- Clean and rinse: Check the portafilter for any unwanted grounds. Run water through the group head before brewing to clean it.
- Pull the shot: Insert the portafilter and start brewing. It’s a good idea to note down the brew time. Around 25-30 seconds should be the sweet spot.
- Notice the Crema: The thick golden layer on top of the espresso used to be seen as the hallmark of real espresso. However, today some coffee gurus claim that it actually doesn’t do anything and doesn’t taste good. If you ask me, however, crema is an essential component of a proper espresso. It not only looks beautiful, but it also tells you that you have done an excellent job extracting under the correct pressure. If you only see a thin or weak crema, it could be a sign that your coffee is too old, or that too little pressure has been generated while brewing. If that’s the case, you need to look at your grind setting, tamping or machine.
how to make espresso without a machine
Is it possible to make espresso without a machine? It’s a tough question that I’d answer with an ‘it depends.’
You can get some non-electric manual contraptions that make great espresso with crema and a decent amount of pressure. These usually rely on levers that help force the water through your coffee puck.
You can read more about these models in this post.
Can you make espresso with a French press?
Sometimes new crazy ideas are invented by click-hungry sites. One of these ideas is that you can make espresso with a French press.
Of course, that’s total BS. Let me quickly explain why…
Espresso has a few non-negotiable traits:
- It’s brewed under pressure. It doesn’t have to be precisely 9 bars like some people claim, but it should be in that range. A French press plunger doesn’t do anything at all when it comes to creating pressure. The only thing it does is to help separate water and grounds.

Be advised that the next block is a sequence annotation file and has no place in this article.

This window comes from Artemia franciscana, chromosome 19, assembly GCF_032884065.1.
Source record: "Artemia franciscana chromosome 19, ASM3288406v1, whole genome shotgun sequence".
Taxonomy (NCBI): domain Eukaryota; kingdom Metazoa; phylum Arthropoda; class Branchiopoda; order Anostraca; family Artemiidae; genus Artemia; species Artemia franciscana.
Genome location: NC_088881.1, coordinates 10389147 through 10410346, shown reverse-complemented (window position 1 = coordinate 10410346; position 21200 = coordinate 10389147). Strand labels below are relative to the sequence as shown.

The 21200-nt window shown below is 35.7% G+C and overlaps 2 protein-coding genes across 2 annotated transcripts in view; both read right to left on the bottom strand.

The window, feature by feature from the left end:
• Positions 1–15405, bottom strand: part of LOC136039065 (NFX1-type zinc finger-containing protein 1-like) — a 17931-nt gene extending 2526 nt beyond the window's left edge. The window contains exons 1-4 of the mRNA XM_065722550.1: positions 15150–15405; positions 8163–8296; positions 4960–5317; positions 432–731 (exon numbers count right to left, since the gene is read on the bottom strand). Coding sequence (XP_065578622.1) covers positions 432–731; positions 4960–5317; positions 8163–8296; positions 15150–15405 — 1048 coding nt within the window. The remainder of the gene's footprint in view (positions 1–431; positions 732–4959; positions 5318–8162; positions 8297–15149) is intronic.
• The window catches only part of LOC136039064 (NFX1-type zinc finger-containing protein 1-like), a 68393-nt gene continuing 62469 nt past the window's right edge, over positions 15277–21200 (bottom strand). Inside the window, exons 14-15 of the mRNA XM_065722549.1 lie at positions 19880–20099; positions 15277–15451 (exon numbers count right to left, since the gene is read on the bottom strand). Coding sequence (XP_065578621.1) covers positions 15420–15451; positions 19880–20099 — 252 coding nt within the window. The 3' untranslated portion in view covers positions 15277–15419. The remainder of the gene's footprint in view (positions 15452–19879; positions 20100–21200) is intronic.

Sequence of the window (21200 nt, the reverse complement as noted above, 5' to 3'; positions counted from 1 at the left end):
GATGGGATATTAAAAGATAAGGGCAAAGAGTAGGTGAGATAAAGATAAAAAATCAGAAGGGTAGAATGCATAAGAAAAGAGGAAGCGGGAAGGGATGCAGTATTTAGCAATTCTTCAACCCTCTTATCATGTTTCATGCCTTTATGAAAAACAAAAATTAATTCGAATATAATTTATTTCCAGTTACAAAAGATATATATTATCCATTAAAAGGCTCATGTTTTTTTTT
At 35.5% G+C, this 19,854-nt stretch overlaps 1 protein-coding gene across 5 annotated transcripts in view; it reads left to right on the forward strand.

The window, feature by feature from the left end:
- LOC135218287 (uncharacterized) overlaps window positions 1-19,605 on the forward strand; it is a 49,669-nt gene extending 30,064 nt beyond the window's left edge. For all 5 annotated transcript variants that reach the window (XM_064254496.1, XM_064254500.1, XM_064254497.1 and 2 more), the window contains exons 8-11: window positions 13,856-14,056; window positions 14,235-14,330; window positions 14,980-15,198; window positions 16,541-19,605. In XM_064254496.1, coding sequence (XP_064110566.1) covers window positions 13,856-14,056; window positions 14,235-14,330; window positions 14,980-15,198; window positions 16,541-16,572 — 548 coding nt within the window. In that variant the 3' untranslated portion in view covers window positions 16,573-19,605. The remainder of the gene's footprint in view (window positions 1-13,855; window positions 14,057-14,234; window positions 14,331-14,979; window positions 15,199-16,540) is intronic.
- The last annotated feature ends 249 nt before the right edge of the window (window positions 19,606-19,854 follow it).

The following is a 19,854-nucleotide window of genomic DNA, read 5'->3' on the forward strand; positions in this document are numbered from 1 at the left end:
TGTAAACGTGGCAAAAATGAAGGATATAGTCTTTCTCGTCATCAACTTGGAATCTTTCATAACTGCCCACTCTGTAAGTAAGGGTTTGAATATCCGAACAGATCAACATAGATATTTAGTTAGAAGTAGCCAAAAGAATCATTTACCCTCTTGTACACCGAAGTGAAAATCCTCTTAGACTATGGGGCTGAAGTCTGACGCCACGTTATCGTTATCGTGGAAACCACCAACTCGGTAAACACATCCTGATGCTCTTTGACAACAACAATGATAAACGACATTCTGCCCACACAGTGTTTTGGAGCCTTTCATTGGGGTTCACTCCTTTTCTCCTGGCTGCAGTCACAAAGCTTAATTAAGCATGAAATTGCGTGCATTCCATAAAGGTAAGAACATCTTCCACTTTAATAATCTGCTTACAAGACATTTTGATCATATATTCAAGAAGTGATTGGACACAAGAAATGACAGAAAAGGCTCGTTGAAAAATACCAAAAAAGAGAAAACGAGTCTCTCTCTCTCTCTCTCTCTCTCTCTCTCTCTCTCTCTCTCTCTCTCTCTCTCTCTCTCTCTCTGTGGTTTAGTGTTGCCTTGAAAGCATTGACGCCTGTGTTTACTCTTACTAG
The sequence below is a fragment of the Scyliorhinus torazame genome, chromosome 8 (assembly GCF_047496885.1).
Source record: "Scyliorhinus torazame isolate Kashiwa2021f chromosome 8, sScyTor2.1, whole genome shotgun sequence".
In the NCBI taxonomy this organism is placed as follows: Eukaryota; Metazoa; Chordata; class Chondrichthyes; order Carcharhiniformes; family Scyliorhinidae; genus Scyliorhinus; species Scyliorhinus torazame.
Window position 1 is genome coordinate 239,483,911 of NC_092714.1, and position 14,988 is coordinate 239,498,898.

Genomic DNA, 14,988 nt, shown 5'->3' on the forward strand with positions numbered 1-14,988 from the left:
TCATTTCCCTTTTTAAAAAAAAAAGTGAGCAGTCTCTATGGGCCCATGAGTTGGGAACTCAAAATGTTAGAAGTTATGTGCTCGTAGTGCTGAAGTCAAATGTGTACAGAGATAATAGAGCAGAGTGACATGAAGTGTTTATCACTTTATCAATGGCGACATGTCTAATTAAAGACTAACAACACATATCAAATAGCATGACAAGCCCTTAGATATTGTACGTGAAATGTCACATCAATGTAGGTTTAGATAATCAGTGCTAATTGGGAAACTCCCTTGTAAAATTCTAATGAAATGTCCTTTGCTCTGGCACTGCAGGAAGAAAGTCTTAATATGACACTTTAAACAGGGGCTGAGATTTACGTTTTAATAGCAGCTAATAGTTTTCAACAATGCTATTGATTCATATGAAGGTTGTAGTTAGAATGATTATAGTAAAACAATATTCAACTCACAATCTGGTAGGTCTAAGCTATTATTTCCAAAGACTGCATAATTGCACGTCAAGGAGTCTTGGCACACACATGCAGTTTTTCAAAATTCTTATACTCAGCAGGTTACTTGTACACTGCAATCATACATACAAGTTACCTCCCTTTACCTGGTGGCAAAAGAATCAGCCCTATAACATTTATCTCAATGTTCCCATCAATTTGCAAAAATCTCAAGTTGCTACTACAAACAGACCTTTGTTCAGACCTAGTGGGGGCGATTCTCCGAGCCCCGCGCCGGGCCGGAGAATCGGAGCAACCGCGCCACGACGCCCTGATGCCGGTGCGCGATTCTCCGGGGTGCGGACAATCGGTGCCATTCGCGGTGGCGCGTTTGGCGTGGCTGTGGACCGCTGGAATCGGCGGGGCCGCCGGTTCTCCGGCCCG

- Espresso should have crema and with a french press that’s not gonna be the case.
Other ways to make espresso at home
Recently, a new device was launched called the Prismo by an innovative company named Fellow.
The Prismo is an accessory for the Aeropress that sort-of turns it into an espresso maker.
Instead of a regular lid, you screw on the Prismo, which has a pressure actuated valve.
I own the Prismo and generally like it, but I wouldn’t call it true espresso maker. First of all, even though some pressure is generated, it’s far from 9 bars. Maybe 1 or 2.
However, the resulting coffee is exceptionally concentrated and makes an excellent substitution for espresso in stuff like cappuccinos, lattes or ice americanos.
Lastly, we should touch upon the Moka pot, sometimes called the stovetop espresso maker. While this device relies on pressure and generally produces a powerful and concentrated cup of coffee, I still wouldn’t call it real espresso since it lacks crema and only brews at 1,5 bars.
Similar to the Prismo, this coffee does work well with milk, so if you want to make espresso-based drinks and can’t afford a machine, this is a great alternative.